Considering the proliferation of animation on DVD, and considering that the dozens of DVDs I received for review constituted a drop in the bucket, here are my picks as best animation/anime´ DVDs of 2007.
10. The Simpsons Movie [FOX]
It’s not prime Simpsons [a la seasons 1 – 3], but The Simpsons Movie was funnier than the series has been in years. The plot, revolving around Homer’s turning Springfield into a toxic waste dump that must be contained within a giant dome – and his efforts to prevent the toxic town from being nuked by the first President to not be native born – provided a gratifying amount of visual gags, bad puns and moments of human warmth. The DVD’s two audio commentaries are also extremely good – and there a number of other worthwhile features to check out.
9. Ghost in the Shell Stand Alone Complex: The Laughing Man/Ghost in the Shell Stand Alone Complex: Individual Eleven [Manga Entertainment/Bandai]
The two seasons [to date] of the anime´ series, Ghost in the Shell Stand Alone Complex each revolved around one ongoing case – The Laughing Man in series one and Individual Eleven in series two. For those who preferred these cases over the others in each series, Bandai released two two-disc sets to fill that need. In each case, all the elements of the ongoing investigation have been edited into a fast-paced narrative that plays beautifully as single adventures – if longer than the average anime´ movie. As with the series in general, each tale is smart, sly, philosophical and action-packed. The few features are barely worth mentioning, as the stories are more than gripping enough to warrant their acquisition.
8. Futurama: Bender’s Big Score [FOX]
For my money, Futurama was always a better show than The Simpsons in every way [except, possibly, animation]. Bender’s Big Score shows why. It’s a dizzying satire of time travel movies, relationship movies and so much more that its ninety minutes is packed to overflowing with intelligence, wit and Bender. The commentary is as much fun as the movie and the rest of the features are also top notch.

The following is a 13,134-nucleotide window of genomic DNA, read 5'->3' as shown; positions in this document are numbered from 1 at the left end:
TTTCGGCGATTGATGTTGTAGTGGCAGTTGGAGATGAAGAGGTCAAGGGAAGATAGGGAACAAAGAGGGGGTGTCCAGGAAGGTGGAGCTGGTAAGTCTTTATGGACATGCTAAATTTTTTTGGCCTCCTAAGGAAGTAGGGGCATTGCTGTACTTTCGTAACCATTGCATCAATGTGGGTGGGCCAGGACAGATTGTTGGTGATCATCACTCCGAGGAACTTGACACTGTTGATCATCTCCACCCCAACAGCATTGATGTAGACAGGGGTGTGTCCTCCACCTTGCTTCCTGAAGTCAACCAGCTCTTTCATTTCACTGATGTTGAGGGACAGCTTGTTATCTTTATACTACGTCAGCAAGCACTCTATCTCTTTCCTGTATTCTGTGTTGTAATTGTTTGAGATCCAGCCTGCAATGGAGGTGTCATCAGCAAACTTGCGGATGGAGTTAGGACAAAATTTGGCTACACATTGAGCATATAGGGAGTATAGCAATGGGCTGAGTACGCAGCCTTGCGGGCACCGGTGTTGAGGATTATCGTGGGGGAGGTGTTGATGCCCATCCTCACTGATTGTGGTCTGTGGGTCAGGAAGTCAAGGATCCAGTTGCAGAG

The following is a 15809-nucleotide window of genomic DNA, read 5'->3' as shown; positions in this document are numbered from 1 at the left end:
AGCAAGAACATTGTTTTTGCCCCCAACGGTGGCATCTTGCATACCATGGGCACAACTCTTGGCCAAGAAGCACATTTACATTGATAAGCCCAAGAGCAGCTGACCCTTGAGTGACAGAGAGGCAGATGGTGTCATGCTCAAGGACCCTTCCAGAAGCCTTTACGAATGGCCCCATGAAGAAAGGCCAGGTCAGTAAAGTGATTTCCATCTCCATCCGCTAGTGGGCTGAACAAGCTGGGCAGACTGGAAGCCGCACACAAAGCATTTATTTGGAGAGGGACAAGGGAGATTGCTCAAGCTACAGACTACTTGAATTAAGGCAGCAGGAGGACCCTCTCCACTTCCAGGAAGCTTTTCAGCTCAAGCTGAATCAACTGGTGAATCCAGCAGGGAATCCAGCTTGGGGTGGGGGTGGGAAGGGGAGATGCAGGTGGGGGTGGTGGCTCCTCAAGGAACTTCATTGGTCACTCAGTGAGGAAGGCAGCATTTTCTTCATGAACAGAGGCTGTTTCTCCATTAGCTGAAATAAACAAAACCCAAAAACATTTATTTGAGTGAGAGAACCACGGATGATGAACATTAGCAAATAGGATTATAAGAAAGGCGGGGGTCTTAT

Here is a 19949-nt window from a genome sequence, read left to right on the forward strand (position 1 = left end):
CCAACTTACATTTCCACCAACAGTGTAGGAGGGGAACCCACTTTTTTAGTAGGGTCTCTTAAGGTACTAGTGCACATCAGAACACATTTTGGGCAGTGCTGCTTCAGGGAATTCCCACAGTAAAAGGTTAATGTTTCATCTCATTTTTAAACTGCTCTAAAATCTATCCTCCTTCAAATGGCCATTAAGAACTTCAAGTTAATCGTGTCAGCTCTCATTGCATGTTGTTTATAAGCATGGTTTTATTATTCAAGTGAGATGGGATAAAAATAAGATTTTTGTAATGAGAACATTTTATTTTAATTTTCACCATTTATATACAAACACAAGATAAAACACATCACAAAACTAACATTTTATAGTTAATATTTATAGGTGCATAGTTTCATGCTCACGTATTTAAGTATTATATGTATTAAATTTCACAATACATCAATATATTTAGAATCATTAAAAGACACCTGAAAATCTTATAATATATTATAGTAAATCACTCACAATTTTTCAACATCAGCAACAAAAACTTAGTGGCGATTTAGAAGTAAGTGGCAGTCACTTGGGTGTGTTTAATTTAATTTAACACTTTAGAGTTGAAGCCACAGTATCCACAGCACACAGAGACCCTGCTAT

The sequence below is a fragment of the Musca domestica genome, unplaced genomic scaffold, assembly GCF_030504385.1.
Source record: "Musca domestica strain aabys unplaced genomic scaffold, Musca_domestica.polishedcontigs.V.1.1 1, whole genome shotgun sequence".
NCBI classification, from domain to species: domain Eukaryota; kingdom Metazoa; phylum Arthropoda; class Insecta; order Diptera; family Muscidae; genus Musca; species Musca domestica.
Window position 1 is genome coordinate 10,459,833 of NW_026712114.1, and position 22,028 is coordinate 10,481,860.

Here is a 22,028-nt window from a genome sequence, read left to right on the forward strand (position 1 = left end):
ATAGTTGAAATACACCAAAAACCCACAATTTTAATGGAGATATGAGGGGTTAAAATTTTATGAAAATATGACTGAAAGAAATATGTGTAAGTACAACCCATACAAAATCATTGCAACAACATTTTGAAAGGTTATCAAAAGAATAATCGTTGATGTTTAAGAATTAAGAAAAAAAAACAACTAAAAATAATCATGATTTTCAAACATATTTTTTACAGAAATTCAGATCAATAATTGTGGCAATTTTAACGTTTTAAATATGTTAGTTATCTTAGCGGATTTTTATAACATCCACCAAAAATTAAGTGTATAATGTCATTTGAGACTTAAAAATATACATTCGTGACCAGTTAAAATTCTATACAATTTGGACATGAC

7. Noein, Volumes 1 – 5 [Manga Entertainment]
A surreal tale in which a middle school girl becomes the potential saviour of the world as two forces vie over something called The Dragon Torque. She may be the Torque, or it may be using her as a host. In any event, one side, the La’cryma seeks to save its alternate reality while the other, Shangri-la, seeks to destroy all of space-time. In a unique twist, one of La’cryma’s Dragon Cavalry, Karas, claims to be the girl’s best from fifteen years in the future. The story is unique; the animation is superb [especially in the design of the La’cryma and Shangri-la vessels and other technology] and the whole is an intelligent and thought-provoking series. Again, the features are nothing special, but the saga itself is more than worth investigating.
6. PIXAR Short Films Collection, Volume 1 [Buena Vista]
PIXAR, the little animation studio that could, may be eight-for-eight in producing hit movies, but they got their start as part of Lucasfilm, making shorts. This collection brings together all thirteen of PIXAR’s short films for the first time. From the first, crude, CG short, The Adventures of Andre´ and Wally B., to the most recent, incredibly sophisticated Lifted, these short films are a gallery that represents all the advances in CG technology and software over the last twenty years. They are also evidence that, even before it became a household word, the studio put story before everything else [no wonder they left Lucasfilm…]. The disc includes a documentary [The PIXAR Shorts: A Short History], and twelve of the thirteen short films has a director’s commentary [the sole exception, Jack-Jack Attack, was the one I most wanted to have a commentary – but I’ll live…].
5. The Jungle Book – 40th Anniversary Platinum Edition